It’s a showdown of 22-caliber cartridges as we explore the differences between 22-250 vs 223. Which one of these calibers will meet your needs best?
If you want a cartridge for accurate target shooting and effective small-to-medium-game hunting, there are many rounds you could choose. Two of the most popular are the .22-250 Remington and the .223 Remington, and while these cartridges pack strikingly similar bullets, the difference in cases makes for distinct performances.
Which one should you choose in this 22-250 vs 223 22-caliber clash? It all depends on your goals for the round and how you prefer to shoot.
|.22-250 Remington||.223 Remington|
|Bullet Diameter||.224 inches||.224 inches|
|Rim Diameter||.473 inches||.378 inches|
|Case Length||1.912 inches||1.76 inches|
|Total Length||2.35 inches||2.26 inches|
|Bullet Weight||Roughly 30 to 60 grains||Roughly 30 to 60 grains (Standard 55 grain bullets)|
Most shooters are concerned with pricing, and while neither of these cartridges is extremely expensive, it seems that the .223 Remington may be slightly more affordable on a per-round comparison. However, the .223 Remington also tends to be a high-volume cartridge used in semiautomatic rifles, while the .22-250 is commonly fired from bolt-action rifles, which take longer to fire. Therefore, you could easily argue that .22-250 is more affordable to shoot because (in most cases) you won’t shoot as many rounds.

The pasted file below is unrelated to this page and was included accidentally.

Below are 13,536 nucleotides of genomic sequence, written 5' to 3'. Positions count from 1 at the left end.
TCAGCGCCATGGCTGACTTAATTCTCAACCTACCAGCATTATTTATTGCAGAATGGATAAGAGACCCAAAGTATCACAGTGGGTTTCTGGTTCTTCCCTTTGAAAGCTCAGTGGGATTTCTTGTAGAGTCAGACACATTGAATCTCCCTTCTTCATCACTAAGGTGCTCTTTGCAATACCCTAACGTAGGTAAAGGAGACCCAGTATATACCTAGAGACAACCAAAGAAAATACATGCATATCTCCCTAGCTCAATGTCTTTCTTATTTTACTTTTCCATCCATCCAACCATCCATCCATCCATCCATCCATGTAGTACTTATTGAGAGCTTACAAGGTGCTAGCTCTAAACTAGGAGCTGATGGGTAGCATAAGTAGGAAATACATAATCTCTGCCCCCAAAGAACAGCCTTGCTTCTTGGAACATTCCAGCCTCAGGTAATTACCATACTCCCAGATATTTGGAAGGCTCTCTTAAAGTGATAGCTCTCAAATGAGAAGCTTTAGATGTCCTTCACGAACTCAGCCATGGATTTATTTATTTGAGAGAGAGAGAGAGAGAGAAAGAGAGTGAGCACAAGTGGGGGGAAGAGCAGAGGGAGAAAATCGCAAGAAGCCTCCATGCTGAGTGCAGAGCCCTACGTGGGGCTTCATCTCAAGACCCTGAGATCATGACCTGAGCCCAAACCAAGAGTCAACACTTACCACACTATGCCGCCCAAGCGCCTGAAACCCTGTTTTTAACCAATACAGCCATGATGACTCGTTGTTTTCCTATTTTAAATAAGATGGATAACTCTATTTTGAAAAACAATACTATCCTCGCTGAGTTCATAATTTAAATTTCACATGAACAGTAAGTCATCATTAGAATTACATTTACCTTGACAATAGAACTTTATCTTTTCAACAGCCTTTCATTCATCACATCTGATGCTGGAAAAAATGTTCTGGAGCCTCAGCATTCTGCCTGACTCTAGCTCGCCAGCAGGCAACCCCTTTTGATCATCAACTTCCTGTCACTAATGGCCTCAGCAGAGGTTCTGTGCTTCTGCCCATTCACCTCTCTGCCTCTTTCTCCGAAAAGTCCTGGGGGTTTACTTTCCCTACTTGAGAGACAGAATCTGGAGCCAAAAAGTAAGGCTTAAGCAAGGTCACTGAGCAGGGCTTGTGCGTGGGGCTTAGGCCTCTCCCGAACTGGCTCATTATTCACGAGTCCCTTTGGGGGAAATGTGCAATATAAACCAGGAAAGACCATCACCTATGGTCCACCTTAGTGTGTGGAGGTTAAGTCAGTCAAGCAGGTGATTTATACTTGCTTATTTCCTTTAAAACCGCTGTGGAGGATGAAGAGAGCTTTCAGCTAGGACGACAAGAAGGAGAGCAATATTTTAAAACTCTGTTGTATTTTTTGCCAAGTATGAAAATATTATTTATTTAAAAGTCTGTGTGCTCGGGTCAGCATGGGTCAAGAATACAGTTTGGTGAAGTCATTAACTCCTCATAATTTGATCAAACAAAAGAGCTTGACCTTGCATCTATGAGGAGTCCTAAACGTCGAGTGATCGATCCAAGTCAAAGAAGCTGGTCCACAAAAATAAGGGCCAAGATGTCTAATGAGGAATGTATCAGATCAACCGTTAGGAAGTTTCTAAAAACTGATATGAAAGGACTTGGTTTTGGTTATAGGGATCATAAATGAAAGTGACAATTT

The bottom line is simple: most shooters won’t select one or the other based on price.
Clear Differences in Width and Length
If you look at both cartridges side-by-side, you’ll notice that 22-250 ammo is wider and a bit longer. It has a larger case, although the bullet diameter is the same. This difference will become important when we start to look at statistics, as the .22-250 tends to be faster and more powerful.
Although it’s not a specific characteristic of the cartridge, these two rounds are usually loaded into different rifles. While the .223 Remington is the go-to round for AR-style semiautomatic rifles with 16 to 20 inch barrels, the .22-250 is fired from bolt-action rifles where 22 to 26-inch barrels are the norm.
Ballistics: 22-250 vs 223
|Caliber/Load||Muzzle Velocity (fps)||200 Yard Velocity (FPS)|
|22-250 - Hornady 35 Gr. Superformance||4,450||3,080|